Our original company 12 years ago became the first to scientifically evaluate the benefits of using Bovine Colostrum as the base ingredient in luxury skin care products. Read on to find out more about colostrum and its origin.


Bovine Colostrum is the first liquid substance produced by a cow prior to giving birth. Supercharged with 97 immune factors and 87 growth factors vital in providing the antibodies that form the main protection from infectious diseases for the calf in the first 6 weeks of life.

How much Colostrum does a cow produce? Dairy cows produce colostrum far in excess of calf requirements. Mature cows produce on average 35 litres of colostrum per calf, there is ample to nourish the calf as well as leaving sufficient for commercial collection.

What quantity of colostrum should be provided to newborn calves? The guide for estimating the volume of good quality colostrum required achieving the best transfer of immunity is to use a calf’s bodyweight as the starting point. Establish what 10–12% of bodyweight equals then feed this amount of good quality colostrum at birth with repeated dose 12 hours after birth. For example, a new-born calf weighs around 40 kgs the amount of colostrum to feed would be around 4.3 litres in total, two feeds of 2.15 litres.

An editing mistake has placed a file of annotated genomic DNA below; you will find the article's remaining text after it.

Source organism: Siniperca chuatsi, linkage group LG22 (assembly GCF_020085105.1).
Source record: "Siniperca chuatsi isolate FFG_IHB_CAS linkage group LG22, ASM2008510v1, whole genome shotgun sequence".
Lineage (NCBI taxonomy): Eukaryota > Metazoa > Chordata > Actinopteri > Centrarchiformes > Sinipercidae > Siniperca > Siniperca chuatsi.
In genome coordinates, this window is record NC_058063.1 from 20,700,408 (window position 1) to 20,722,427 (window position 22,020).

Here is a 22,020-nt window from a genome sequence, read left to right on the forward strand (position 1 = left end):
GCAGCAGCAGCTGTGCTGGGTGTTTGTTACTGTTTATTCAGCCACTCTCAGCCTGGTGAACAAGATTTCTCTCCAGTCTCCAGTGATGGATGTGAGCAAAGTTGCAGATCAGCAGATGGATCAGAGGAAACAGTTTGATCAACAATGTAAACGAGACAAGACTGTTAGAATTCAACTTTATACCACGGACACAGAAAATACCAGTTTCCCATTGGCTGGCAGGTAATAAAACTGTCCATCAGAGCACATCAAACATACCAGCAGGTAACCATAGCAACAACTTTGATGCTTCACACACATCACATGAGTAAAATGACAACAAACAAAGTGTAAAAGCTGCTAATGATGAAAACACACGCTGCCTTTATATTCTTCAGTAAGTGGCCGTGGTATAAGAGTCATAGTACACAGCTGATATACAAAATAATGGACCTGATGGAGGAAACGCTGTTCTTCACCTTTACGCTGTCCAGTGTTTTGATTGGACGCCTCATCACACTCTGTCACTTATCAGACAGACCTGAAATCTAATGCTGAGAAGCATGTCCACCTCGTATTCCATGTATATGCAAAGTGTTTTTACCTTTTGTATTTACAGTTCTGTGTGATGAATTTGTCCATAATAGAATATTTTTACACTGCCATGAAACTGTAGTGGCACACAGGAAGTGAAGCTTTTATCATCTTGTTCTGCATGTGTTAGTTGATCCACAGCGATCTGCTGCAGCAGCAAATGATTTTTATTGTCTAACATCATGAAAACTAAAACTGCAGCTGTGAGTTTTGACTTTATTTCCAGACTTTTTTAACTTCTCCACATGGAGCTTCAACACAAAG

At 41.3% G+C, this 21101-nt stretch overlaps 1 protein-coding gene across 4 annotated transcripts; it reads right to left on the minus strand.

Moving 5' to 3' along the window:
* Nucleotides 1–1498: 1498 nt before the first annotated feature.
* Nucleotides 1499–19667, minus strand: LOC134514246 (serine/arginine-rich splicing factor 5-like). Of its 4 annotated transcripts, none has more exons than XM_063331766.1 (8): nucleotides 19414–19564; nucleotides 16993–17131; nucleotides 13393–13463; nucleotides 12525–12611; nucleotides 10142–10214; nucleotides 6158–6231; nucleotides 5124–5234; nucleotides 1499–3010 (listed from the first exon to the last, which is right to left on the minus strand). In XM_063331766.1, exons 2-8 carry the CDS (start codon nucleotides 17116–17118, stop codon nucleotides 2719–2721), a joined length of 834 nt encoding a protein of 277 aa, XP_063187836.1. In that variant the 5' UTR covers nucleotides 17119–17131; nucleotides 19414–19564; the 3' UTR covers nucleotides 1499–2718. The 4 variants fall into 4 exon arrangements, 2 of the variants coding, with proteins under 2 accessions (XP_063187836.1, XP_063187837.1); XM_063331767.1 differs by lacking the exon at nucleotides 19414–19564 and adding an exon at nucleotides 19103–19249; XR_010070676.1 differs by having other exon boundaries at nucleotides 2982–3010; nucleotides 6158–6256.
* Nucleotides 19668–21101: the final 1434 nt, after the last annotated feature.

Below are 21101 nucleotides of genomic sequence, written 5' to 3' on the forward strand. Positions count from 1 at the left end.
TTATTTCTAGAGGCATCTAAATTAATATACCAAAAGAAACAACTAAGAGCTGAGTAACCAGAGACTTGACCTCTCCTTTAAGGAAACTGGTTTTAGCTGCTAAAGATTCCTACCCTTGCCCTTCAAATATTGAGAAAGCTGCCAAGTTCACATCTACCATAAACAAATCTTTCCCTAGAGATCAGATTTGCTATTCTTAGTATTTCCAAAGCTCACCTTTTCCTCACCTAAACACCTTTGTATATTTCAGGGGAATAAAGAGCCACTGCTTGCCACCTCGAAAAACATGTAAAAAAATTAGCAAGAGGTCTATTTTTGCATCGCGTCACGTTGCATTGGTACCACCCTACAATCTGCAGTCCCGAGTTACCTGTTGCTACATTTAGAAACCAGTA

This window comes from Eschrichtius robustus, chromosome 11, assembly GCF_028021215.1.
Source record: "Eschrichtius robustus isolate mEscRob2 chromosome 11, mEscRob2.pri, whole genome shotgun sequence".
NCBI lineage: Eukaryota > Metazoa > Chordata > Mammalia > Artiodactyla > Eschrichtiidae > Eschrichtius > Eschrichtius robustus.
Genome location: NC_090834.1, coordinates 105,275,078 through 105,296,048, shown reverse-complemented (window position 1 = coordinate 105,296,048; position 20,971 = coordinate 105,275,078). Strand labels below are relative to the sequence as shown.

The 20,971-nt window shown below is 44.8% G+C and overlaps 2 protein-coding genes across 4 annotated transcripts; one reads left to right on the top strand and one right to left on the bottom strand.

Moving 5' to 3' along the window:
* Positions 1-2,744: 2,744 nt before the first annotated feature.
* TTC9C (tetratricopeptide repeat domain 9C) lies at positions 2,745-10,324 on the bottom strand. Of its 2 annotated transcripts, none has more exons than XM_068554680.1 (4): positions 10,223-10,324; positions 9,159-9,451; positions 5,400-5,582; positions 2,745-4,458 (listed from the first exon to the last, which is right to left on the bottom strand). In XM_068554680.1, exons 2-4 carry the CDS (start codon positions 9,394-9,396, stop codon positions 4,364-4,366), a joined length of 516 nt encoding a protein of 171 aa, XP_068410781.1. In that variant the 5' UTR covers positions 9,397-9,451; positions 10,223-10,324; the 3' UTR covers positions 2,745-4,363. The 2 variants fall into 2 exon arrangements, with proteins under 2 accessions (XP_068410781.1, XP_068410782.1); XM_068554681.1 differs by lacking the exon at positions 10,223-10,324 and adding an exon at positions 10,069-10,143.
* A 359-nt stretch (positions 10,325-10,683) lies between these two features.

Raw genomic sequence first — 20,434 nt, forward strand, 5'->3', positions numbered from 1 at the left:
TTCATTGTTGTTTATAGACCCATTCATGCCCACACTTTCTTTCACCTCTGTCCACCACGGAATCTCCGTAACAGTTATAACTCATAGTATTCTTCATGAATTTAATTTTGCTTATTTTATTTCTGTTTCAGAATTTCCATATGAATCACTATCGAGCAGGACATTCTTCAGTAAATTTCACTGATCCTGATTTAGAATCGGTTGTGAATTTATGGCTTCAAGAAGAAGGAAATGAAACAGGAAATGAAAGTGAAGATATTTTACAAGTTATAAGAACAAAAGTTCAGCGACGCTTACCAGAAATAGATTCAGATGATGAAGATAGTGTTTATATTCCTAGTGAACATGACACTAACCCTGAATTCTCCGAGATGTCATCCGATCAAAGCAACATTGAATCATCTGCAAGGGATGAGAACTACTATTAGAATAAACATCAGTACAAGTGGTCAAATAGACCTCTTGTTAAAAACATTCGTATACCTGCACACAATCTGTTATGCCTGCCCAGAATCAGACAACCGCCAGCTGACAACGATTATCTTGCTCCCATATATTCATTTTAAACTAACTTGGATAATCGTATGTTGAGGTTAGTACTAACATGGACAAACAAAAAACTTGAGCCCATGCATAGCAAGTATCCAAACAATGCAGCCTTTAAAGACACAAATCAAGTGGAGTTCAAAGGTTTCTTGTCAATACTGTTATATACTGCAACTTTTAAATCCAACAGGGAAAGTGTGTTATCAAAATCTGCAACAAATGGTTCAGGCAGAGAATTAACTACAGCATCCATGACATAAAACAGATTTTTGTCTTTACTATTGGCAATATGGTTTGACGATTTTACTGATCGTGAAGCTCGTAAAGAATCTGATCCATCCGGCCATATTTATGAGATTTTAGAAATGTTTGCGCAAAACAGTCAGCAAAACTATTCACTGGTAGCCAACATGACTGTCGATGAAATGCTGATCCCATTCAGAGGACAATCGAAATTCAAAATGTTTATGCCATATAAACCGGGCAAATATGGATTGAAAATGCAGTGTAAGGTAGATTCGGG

Although Dairy farmers always keep a pool of colostrum, which is frozen and thawed to be emergency used in the case when a cow has difficulties in feeding her calf or simply hasn’t produced enough.

When should colostrum be fed to the calf? The ability of a calf's small intestine to absorb immunoglobulins and vital antibodies rapidly reduces over the first few hours of life.At the 24 hours of age, absorption rate becomes almost nonexistent.The first and second feeding of 10- 12% within in 12 hours is critical. In all Respect the Calf comes first.

All colostrum used in KORE Skincare products is sourced from respected commercial Australian supplier who collect and process the product at least 24 hours after the calf has received it minimum double feeding. The Australian and New Zealand dairy industry is a major producer of products derived from bovine colostrum, giving the dairy farmer a new line of income in the form of a by-product that was previously regarded of being of relatively little value and often discarded.